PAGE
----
These services are conducted a bit differently—through remote evaluation of recorded images or video. The standard Medicare reimbursement for G2010 is $12.
Medicare online digital evaluations
This is set of telehealth visits covered by Medicare. These services must be patient initiated, although it is alright to educate them on the availability of online digital evaluations.
These evaluations can stretch over the course of a seven-day period. However, they shouldn’t be tied to a visit over the previous week nor should they result in a visit within the following 24 hours.
During the ongoing crisis providers can waive the coinsurance and deductible—$198—for these visits. However, normally they apply. Here is more on each billing code for online digital evaluations:
This billing code applies to evaluations that add up to between five and 10 minutes over the course of seven days. The national average reimbursement is $15.52.
This is a billing code for evaluations that total between 11 and 20 minutes over a seven-day stretch. The national average reimbursement is $31.04.
This billing code covers visits that amount to 21- minutes-or-more over a seven-day-period. The national average reimbursement is $50.16.
Medicare and most Medicaid carriers do not cover telephone services. However, some state Medicaid carriers and private insurance payers may include telephone services among their covered services. You should check with carriers to see whether or not they cover these visits.
These visits are non-face-to-face evaluation and management services conducted via telephone. They’re also initiated by the patient. They should not be furnished as a result of a visit in the prior seven days nor should they lead to another appointment in the following 24 hours.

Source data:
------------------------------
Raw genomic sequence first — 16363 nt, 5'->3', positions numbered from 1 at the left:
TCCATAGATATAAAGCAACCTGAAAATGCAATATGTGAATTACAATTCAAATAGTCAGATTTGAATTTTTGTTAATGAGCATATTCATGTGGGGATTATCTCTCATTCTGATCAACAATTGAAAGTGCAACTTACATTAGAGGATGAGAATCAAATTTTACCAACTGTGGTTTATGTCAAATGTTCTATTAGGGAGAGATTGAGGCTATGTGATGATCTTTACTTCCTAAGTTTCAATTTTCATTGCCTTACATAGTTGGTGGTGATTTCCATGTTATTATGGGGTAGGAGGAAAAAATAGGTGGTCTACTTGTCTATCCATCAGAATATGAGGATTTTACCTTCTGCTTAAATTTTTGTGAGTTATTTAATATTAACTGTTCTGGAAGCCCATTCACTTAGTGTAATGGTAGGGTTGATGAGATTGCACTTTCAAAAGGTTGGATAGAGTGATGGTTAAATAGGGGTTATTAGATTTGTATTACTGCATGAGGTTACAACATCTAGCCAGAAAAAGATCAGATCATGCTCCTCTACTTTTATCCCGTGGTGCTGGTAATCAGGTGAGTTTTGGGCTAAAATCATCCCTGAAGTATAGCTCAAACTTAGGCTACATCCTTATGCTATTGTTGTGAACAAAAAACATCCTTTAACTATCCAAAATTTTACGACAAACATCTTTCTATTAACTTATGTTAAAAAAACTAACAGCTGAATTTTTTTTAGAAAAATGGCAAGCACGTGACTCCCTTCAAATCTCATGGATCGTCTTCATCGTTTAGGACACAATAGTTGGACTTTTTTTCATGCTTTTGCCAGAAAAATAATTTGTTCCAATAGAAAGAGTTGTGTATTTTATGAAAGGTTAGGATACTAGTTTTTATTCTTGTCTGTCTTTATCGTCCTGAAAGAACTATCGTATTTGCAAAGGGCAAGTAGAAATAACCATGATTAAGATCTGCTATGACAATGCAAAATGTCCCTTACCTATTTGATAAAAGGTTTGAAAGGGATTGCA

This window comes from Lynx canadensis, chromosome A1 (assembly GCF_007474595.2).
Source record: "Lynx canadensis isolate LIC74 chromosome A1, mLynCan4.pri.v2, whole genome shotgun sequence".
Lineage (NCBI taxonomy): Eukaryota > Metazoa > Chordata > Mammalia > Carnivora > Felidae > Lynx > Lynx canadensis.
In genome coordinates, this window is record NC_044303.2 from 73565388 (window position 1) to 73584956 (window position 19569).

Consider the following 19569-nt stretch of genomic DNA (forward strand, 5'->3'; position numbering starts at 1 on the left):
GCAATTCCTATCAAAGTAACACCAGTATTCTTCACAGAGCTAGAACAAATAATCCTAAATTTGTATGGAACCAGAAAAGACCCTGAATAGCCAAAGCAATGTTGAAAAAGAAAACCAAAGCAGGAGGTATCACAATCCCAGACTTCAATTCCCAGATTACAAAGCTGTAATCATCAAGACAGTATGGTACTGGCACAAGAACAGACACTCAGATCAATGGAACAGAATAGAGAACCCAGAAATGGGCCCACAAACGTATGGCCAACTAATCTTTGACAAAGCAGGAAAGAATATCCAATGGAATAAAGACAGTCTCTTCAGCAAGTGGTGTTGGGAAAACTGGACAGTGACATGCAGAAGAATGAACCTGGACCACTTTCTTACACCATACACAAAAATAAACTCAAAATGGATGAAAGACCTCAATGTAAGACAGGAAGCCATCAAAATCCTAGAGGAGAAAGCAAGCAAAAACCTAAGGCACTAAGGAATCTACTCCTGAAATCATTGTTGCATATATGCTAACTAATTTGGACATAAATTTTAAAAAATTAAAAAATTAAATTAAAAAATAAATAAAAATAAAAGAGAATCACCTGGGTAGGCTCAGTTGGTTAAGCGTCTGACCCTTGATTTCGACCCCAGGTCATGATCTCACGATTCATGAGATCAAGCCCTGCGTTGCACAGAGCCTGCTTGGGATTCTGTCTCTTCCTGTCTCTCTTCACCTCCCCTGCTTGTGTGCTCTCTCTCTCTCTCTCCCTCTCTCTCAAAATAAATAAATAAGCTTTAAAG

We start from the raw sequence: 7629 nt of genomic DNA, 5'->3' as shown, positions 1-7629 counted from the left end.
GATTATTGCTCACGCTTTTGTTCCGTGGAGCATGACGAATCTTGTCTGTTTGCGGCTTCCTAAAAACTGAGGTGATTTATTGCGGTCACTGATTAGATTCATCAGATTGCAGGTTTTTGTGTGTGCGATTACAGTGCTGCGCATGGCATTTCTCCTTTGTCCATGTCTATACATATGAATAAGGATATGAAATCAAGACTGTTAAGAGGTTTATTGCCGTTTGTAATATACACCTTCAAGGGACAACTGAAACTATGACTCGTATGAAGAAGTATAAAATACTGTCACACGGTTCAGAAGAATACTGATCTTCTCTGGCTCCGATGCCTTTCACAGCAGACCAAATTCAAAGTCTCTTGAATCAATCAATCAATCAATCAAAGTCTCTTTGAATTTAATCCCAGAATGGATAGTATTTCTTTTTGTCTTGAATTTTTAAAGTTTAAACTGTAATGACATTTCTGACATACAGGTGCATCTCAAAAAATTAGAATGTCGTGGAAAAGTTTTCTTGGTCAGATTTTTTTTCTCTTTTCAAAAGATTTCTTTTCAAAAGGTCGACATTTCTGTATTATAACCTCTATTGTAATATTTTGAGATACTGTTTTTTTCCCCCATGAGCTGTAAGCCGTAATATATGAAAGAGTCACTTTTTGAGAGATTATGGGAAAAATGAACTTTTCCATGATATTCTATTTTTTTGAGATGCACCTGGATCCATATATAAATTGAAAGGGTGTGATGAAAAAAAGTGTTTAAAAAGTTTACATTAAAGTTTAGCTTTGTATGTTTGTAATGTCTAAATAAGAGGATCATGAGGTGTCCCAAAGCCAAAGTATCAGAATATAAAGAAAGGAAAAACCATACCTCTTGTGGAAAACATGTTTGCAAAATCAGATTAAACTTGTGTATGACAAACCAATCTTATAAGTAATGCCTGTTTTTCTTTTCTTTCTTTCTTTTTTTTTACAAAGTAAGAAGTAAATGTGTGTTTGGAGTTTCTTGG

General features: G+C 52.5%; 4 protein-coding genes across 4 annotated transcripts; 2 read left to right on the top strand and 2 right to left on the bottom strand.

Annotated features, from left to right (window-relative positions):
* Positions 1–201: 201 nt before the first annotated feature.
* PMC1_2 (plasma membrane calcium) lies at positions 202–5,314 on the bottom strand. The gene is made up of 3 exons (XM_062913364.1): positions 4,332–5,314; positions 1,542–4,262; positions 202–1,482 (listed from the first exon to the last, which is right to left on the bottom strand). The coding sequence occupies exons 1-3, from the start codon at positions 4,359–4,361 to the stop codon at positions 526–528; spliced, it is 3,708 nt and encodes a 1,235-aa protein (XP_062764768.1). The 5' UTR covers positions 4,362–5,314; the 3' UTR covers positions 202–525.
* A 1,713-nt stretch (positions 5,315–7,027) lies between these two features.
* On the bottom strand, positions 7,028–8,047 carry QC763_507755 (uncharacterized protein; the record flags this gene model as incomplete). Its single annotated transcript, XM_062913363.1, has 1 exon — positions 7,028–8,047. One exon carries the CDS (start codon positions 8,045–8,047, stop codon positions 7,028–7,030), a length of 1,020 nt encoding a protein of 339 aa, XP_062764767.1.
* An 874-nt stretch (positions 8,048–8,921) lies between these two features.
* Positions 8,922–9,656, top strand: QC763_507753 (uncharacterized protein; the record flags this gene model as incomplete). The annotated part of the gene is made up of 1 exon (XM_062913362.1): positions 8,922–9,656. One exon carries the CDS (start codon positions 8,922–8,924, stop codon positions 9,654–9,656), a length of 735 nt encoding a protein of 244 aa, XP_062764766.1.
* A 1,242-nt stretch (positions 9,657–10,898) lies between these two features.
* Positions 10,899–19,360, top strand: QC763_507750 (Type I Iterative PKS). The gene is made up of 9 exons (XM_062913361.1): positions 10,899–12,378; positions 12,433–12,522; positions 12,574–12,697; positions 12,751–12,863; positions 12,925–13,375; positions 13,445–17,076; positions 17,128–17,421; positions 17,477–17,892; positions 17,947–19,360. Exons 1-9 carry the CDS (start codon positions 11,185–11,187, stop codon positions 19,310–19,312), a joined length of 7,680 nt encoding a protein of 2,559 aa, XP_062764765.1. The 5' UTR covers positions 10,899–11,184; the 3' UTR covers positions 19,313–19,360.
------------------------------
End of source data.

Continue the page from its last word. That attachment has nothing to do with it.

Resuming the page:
This billing code refers to telephone services that contain between five and 10 minutes of medical discussion. The national average reimbursement is $14.44.
Telephone services that include between 11 and 20 minutes of medical discussion are covered by this billing code. The national average reimbursement is $28.15.
This billing code applies to evaluations that contain 21-or-more minutes of medical discussion over the phone. The national average reimbursement is $41.14.
Do not bill televisits as telephone services if…
If any of the following applies to a visit then do not report it as any of billing codes 99441, 9942 or 9943:
- If the call results in an appointment within the next 24 hours or in the next available urgent appointment. This call would be considered pre-service work for the resultant visit.
- If the call is within the postoperative period of a completed procedure.
- If the call refers to evaluation and management services provided in the last seven days—whether you requested it or not.
- If you reported a 99441-99443 within the prior seven days for the same problem.
Sustaining patient care during the coronavirus
HHS and Congress took to easing healthcare regulations in order to ensure people across the country have access to care without increased risk of catching the coronavirus. Additionally, the looser rules offer vision care providers opportunities to continue billing for services at a time when AOA recommends all in-person, routine eye care be postponed.
These changes, although for the most part temporary, will help ECPs continue caring for patients and running their businesses to the best of their abilities. It can also help you set up your practice for a longer future in telehealth.
The steps you take now can help you build a foundation for the future when regulations shift back to normal. After all, with a long-term plan for telehealth, growth opportunities will open up for your practice.